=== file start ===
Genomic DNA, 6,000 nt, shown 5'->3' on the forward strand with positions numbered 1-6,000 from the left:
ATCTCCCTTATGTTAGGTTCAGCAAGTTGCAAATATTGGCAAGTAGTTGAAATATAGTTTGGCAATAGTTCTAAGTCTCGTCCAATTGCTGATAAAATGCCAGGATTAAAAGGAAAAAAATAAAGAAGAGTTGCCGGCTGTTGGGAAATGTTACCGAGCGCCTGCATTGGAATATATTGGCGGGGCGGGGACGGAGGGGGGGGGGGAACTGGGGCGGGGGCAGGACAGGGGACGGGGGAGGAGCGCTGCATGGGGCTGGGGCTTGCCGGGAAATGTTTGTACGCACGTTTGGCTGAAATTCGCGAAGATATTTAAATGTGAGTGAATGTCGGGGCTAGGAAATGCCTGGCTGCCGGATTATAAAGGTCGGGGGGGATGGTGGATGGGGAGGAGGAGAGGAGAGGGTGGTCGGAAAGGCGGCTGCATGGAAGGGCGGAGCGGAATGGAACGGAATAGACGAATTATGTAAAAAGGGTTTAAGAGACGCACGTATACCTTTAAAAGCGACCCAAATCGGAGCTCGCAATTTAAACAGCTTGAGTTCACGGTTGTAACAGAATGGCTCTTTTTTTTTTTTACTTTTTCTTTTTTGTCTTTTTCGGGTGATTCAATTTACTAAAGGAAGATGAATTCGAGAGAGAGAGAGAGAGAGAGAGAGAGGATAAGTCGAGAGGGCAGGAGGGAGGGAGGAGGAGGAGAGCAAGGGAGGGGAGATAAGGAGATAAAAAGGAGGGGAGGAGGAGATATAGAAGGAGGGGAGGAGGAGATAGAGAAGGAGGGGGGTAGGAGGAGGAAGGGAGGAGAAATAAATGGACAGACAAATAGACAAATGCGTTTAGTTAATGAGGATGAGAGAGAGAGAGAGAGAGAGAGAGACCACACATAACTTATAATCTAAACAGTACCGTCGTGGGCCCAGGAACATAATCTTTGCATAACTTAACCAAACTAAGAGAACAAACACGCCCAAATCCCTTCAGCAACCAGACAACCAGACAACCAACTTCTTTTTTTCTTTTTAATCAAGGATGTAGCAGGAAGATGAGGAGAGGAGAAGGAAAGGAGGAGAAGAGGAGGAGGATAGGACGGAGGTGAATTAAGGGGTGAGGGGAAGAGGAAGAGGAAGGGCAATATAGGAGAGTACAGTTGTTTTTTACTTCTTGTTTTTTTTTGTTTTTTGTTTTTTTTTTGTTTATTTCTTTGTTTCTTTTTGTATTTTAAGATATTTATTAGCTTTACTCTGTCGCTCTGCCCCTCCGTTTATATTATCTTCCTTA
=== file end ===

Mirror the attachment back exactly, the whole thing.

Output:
Genomic DNA, 6,000 nt, shown 5'->3' on the forward strand with positions numbered 1-6,000 from the left:
ATCTCCCTTATGTTAGGTTCAGCAAGTTGCAAATATTGGCAAGTAGTTGAAATATAGTTTGGCAATAGTTCTAAGTCTCGTCCAATTGCTGATAAAATGCCAGGATTAAAAGGAAAAAAATAAAGAAGAGTTGCCGGCTGTTGGGAAATGTTACCGAGCGCCTGCATTGGAATATATTGGCGGGGCGGGGACGGAGGGGGGGGGGGAACTGGGGCGGGGGCAGGACAGGGGACGGGGGAGGAGCGCTGCATGGGGCTGGGGCTTGCCGGGAAATGTTTGTACGCACGTTTGGCTGAAATTCGCGAAGATATTTAAATGTGAGTGAATGTCGGGGCTAGGAAATGCCTGGCTGCCGGATTATAAAGGTCGGGGGGGATGGTGGATGGGGAGGAGGAGAGGAGAGGGTGGTCGGAAAGGCGGCTGCATGGAAGGGCGGAGCGGAATGGAACGGAATAGACGAATTATGTAAAAAGGGTTTAAGAGACGCACGTATACCTTTAAAAGCGACCCAAATCGGAGCTCGCAATTTAAACAGCTTGAGTTCACGGTTGTAACAGAATGGCTCTTTTTTTTTTTTACTTTTTCTTTTTTGTCTTTTTCGGGTGATTCAATTTACTAAAGGAAGATGAATTCGAGAGAGAGAGAGAGAGAGAGAGAGAGGATAAGTCGAGAGGGCAGGAGGGAGGGAGGAGGAGGAGAGCAAGGGAGGGGAGATAAGGAGATAAAAAGGAGGGGAGGAGGAGATATAGAAGGAGGGGAGGAGGAGATAGAGAAGGAGGGGGGTAGGAGGAGGAAGGGAGGAGAAATAAATGGACAGACAAATAGACAAATGCGTTTAGTTAATGAGGATGAGAGAGAGAGAGAGAGAGAGAGAGACCACACATAACTTATAATCTAAACAGTACCGTCGTGGGCCCAGGAACATAATCTTTGCATAACTTAACCAAACTAAGAGAACAAACACGCCCAAATCCCTTCAGCAACCAGACAACCAGACAACCAACTTCTTTTTTTCTTTTTAATCAAGGATGTAGCAGGAAGATGAGGAGAGGAGAAGGAAAGGAGGAGAAGAGGAGGAGGATAGGACGGAGGTGAATTAAGGGGTGAGGGGAAGAGGAAGAGGAAGGGCAATATAGGAGAGTACAGTTGTTTTTTACTTCTTGTTTTTTTTTGTTTTTTGTTTTTTTTTTGTTTATTTCTTTGTTTCTTTTTGTATTTTAAGATATTTATTAGCTTTACTCTGTCGCTCTGCCCCTCCGTTTATATTATCTTCCTTA